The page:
The weather recently has been providing perfect conditions for an increased risk of laminitis to horses and ponies, with cold frosty nights and sunny days increasing the sugars in the grass. The next week or so sees warmer overnight temperatures and some rain, so the grass will be growing rapidly. Laminitis is such a horrifically painful condition and leads to the death of many horses and ponies each year.

Having mostly owned coldblood types such as cobs and native ponies, it is something that has always struck fear in me, and at this time of the year I am more than a little paranoid with twice daily checking for digital pulses, warm feet and also trotting up on the concrete yard to check for soundness. Turning in very tight circles also can reveal if your horse or pony is sore. At this time of year, being a little “footie” is something to take seriously whatever type of horse or pony you have.

Shetland exercising

Mabel, Diva and Jackson are all being monitored carefully and having restricted access to grass. All are native / coldblood types and could be more susceptible. Diva seemed to have put on weight overnight, so I am now soaking her hay to remove some of the sugars and aid with a little weight loss campaign I have planned. Now she is four years old she is maturing, and instead of growing upwards she is tending to grow outwards. She has my sympathies with this! LOL!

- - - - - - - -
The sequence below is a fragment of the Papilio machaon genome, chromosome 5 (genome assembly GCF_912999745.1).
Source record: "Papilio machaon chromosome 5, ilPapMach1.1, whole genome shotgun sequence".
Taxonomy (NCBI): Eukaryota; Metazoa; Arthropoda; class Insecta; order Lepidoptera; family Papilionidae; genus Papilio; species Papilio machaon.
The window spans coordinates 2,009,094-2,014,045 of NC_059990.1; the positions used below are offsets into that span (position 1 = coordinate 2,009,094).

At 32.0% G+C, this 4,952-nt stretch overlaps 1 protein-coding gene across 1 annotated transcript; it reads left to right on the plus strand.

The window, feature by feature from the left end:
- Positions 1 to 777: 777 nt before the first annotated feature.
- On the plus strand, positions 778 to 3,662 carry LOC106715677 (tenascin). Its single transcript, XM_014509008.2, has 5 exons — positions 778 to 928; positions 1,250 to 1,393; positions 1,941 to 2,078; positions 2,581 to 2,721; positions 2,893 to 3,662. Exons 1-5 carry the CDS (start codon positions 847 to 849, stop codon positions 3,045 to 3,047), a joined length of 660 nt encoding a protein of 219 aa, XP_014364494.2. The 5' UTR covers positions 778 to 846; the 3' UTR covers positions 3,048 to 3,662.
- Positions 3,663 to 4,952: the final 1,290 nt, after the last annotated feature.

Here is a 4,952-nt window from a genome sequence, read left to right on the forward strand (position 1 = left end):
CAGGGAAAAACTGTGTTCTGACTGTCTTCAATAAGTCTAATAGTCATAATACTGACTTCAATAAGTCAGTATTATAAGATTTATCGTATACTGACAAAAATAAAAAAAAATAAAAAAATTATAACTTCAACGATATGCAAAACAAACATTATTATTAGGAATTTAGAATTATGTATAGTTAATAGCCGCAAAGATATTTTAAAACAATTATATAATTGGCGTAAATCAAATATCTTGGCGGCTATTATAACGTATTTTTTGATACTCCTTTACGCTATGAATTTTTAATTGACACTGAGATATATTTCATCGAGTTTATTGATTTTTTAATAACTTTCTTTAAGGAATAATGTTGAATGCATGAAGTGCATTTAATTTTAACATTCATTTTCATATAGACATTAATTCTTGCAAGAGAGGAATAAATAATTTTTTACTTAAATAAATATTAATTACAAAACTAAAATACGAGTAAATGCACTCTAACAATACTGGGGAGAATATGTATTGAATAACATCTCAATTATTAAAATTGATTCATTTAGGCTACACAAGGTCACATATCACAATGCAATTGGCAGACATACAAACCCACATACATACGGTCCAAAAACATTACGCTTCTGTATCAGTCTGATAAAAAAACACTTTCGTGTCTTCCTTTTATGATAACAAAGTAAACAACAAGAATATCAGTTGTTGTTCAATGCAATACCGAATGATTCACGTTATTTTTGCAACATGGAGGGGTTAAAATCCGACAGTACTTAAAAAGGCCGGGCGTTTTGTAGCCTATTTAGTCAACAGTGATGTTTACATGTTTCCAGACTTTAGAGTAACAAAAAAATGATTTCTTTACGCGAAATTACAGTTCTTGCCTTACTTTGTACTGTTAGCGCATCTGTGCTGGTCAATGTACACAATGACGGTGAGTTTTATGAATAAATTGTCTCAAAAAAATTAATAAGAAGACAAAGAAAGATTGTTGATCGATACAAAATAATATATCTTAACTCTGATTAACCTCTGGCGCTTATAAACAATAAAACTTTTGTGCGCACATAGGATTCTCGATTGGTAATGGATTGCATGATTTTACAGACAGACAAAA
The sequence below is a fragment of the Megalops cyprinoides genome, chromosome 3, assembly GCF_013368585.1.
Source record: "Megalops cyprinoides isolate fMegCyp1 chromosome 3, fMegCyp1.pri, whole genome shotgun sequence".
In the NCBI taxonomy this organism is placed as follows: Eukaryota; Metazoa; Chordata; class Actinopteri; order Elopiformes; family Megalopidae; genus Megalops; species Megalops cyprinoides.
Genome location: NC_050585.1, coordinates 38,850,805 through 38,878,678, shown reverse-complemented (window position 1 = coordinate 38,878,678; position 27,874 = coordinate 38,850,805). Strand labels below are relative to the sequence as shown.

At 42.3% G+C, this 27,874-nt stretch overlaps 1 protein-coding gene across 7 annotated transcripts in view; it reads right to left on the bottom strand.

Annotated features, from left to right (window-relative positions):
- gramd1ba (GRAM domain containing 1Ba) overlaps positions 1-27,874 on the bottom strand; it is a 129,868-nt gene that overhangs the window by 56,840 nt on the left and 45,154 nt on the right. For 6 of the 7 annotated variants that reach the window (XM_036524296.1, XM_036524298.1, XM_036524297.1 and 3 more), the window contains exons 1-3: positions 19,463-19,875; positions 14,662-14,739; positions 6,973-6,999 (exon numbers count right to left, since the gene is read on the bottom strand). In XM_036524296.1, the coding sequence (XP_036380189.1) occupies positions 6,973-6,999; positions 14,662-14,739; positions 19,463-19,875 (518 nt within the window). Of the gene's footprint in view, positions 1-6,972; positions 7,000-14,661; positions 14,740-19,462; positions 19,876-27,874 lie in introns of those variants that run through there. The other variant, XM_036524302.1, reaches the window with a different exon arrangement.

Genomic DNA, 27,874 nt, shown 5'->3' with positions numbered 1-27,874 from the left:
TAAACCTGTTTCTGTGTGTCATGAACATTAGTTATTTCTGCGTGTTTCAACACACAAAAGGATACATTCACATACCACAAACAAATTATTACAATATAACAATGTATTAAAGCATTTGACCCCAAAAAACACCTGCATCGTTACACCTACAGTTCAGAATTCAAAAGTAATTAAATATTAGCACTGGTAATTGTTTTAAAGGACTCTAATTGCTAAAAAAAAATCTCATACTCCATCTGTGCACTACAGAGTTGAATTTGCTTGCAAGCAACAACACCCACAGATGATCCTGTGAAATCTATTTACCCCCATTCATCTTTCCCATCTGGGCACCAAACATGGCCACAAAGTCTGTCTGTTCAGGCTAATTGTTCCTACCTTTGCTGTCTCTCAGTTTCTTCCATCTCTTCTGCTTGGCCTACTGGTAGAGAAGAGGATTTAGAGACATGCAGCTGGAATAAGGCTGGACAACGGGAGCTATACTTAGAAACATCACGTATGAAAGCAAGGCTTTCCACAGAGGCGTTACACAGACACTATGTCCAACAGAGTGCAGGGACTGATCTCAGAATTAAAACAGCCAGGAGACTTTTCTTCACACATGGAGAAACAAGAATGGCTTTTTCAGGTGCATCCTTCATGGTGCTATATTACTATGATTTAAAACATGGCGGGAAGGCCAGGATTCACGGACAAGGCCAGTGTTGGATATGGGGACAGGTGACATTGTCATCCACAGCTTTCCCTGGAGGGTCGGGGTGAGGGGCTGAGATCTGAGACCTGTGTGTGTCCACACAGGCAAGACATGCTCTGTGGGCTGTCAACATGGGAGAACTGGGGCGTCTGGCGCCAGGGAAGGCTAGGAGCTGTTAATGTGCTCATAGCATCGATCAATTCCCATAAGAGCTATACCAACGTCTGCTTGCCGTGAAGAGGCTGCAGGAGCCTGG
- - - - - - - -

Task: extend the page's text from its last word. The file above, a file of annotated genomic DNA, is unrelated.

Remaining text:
One thing to bear in mind is that despite many feed products being designed for overweight or laminitic-prone equines, they all do contain extra calories and for native ponies even these feeds may push them over the edge at times of high risk.

Weight tapes are often said to be inaccurate, however, one thing they certainly can help with is when you are trying to get your horse or pony to lose weight, as regular checking will let you know whether they are getting rounder or slimmer.

Shetland Pony

The facilities on the yard are excellent with me being able to make use of the horse walker, as exercise is good for them, especially the Shetlands. There is also the round pen which I can use to have the ponies outside but not on the grass. If I put one of the ponies in there, I can totally control the amount they eat as I put their hay ration out with them.

I will spend the weekend ensuring that my electric fencing is in place to begin to strip graze the paddock whilst the grass is growing. I will move the fence by a meter or two when necessary, to give them a little new grass but not so much to cause problems. I better make sure I have plenty of batteries for my energiser.

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The trio have been raiding my bank account the past couple of weeks with a full hay delivery, 20kg bag of treats (lasts the a fair few months), farrier, and they were also treated to a back session each with a McTimoney practitioner as I wanted them given a good once over (think I need one too at this rate).

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